Elaine Driker of Detroit was finishing a term as chair of the board of Hillel of Metro Detroit, which is based at WSU. A Wayne State alumna and avid supporter, she started working with Ferreyra to develop a framework and procedures for the Press’ new board of visitors. Eventually, she was asked to serve as its chair.
The WSU Press Board of Visitors now has 21 members, a third of whom are Jewish, Driker said.
One of the new board’s first acts was to name Mary Lou Zieve “emeritus chair” in honor of her years of work for the Press.
Margaret Winters of Grosse Pointe is also on the board. A past provost who was ultimately responsible for the success of the endeavor, she says she is impressed by the ways the Press supports scholarship, especially the volumes it has published about Yiddish and the Yiddish-speaking world.
The Press has won numerous awards for its Jewish studies work, including six National Jewish Book Awards.
Last year, the Press received a $95,000 grant from the Mellon Foundation and the National Endowment for the Humanities, Wayne State University’s first. The Press and the university’s libraries will use the funds to digitize 59 out-of-print Jewish studies and regional titles for open access and reprinting.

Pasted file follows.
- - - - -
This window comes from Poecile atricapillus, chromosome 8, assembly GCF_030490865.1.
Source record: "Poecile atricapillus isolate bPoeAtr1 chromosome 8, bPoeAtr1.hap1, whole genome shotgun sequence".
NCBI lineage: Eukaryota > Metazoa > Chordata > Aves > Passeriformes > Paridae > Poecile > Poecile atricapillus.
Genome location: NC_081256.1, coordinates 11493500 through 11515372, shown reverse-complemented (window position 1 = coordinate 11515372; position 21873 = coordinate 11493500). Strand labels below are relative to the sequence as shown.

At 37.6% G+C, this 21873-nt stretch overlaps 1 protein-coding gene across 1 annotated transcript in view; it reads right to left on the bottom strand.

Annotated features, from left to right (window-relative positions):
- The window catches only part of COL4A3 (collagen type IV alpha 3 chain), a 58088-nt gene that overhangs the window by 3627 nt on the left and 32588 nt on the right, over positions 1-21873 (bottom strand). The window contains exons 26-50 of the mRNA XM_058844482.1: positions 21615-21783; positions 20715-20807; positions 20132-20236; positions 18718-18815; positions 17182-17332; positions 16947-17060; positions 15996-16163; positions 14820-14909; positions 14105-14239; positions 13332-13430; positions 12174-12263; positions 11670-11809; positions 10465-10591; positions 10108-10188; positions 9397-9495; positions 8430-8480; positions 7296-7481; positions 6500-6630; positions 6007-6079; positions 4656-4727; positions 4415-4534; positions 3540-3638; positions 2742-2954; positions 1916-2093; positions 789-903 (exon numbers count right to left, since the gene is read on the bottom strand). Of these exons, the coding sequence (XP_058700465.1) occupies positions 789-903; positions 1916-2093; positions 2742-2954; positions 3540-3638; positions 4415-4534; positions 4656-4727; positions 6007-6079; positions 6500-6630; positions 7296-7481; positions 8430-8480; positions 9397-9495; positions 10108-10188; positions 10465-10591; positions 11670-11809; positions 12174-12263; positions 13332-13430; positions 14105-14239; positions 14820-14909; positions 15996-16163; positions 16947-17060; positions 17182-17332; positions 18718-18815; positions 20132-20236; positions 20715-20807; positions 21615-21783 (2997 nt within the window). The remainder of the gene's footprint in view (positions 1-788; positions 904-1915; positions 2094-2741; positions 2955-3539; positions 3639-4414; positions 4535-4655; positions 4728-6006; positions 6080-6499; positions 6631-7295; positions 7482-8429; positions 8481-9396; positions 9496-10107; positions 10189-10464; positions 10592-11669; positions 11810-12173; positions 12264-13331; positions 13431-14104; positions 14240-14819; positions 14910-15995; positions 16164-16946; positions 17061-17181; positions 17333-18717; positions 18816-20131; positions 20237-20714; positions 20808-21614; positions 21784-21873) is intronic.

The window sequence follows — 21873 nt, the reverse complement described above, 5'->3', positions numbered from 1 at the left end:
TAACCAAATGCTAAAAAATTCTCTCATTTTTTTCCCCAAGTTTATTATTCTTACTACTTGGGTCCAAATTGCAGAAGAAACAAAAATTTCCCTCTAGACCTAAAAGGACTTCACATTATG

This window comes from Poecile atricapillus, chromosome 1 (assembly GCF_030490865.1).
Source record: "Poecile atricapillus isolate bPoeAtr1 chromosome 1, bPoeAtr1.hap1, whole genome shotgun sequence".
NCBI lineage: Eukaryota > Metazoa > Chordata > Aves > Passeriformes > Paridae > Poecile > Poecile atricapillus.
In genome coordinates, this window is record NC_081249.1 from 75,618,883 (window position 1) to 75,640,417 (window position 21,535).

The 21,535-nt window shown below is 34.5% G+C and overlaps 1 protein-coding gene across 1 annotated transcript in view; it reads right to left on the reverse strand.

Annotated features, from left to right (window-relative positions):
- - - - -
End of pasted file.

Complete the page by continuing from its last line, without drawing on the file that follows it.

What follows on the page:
Driker says the Press is a Detroit jewel that’s hidden in plain sight.
“Many people I speak with think it’s there only to publish academic journals,” she said. “They’re not aware of the wide and deep variety of books it publishes annually.”
She said she sees the 75th anniversary as an opportunity to introduce more people to the Press and all it has to offer.
The Sept. 30 free 75th celebration party will be from 5-8 p.m. at the N’Namdi Center for Contemporary Art, 52 E. Forest, Detroit. Meet authors and enjoy music, food and a cash bar. RSVP to WSUP75.eventbrite.com.
By Barbara Lewis | Contributing Writer